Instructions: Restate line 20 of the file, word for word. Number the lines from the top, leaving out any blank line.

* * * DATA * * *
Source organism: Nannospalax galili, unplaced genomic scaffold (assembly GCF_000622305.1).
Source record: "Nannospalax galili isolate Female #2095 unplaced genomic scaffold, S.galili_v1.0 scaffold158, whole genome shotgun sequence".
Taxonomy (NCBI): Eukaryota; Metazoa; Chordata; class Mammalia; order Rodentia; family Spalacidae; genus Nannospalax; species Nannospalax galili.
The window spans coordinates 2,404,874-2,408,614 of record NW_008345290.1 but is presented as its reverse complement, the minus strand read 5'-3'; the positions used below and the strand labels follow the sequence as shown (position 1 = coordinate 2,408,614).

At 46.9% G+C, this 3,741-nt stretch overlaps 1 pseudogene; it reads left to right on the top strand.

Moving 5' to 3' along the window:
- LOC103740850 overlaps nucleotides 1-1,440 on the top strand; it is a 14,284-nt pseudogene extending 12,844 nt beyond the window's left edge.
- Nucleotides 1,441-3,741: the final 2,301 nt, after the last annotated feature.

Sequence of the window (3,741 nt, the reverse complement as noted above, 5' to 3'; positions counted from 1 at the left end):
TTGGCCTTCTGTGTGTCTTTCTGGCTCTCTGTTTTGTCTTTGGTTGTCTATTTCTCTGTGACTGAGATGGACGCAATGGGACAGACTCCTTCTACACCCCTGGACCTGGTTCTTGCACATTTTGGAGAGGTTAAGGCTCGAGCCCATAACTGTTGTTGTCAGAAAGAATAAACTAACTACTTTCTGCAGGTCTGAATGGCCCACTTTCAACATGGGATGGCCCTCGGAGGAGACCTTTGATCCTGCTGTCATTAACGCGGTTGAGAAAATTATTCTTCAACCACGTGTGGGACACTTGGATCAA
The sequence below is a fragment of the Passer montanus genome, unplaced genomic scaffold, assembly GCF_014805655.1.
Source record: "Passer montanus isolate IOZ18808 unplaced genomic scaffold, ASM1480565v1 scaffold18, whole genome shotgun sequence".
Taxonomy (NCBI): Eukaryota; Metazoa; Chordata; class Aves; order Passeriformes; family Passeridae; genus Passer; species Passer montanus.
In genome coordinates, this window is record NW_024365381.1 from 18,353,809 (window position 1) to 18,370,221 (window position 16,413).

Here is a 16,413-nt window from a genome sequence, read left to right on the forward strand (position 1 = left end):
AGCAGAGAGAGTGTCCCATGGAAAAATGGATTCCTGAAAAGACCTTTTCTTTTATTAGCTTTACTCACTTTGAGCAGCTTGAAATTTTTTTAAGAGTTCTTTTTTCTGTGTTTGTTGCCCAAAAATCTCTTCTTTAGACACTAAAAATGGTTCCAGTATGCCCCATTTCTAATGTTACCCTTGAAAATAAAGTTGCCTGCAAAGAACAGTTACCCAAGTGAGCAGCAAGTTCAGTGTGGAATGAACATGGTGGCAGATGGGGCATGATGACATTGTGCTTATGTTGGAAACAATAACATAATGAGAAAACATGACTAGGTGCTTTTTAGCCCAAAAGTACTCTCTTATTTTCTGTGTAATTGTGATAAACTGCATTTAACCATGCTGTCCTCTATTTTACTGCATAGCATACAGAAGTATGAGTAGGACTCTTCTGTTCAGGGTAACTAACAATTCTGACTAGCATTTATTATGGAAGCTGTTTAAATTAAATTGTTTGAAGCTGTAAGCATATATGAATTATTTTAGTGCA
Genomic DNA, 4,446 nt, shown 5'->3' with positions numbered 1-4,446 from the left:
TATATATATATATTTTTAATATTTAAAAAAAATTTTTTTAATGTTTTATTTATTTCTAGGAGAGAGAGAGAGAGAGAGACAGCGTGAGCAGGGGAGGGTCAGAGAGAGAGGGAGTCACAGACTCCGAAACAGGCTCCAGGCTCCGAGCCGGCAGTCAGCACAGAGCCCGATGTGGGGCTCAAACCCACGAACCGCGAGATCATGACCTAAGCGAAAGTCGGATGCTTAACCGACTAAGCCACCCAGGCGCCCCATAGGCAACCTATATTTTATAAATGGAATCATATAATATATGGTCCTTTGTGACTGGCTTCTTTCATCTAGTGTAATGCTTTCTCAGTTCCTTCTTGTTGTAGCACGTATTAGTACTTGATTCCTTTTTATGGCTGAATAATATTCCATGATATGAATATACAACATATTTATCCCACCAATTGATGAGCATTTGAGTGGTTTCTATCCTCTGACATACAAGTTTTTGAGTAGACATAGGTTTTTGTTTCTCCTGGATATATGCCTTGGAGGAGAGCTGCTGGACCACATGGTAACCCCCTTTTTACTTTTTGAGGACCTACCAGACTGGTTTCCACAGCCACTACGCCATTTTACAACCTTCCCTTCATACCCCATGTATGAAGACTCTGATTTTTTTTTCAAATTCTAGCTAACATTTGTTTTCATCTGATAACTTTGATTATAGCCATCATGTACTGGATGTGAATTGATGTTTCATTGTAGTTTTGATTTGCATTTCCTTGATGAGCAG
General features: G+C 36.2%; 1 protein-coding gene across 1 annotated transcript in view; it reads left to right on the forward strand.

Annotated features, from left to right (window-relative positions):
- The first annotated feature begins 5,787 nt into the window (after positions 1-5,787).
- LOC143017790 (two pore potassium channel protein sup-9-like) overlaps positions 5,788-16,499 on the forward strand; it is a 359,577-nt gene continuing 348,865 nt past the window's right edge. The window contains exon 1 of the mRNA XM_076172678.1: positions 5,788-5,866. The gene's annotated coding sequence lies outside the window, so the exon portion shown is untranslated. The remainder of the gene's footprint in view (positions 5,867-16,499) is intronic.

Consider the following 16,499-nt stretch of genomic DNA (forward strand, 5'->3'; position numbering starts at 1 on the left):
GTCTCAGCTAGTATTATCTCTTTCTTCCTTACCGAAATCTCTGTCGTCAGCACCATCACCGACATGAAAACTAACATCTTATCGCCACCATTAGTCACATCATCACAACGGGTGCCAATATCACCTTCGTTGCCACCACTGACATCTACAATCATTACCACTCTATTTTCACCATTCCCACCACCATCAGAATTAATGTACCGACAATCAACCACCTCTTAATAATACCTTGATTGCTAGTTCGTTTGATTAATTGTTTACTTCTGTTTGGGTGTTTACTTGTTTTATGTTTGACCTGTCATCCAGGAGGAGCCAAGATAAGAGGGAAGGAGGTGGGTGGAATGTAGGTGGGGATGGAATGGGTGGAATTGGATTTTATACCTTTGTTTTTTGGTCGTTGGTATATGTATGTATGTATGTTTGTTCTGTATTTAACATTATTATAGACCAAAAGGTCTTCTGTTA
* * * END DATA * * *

Annotated features, from left to right (window-relative positions):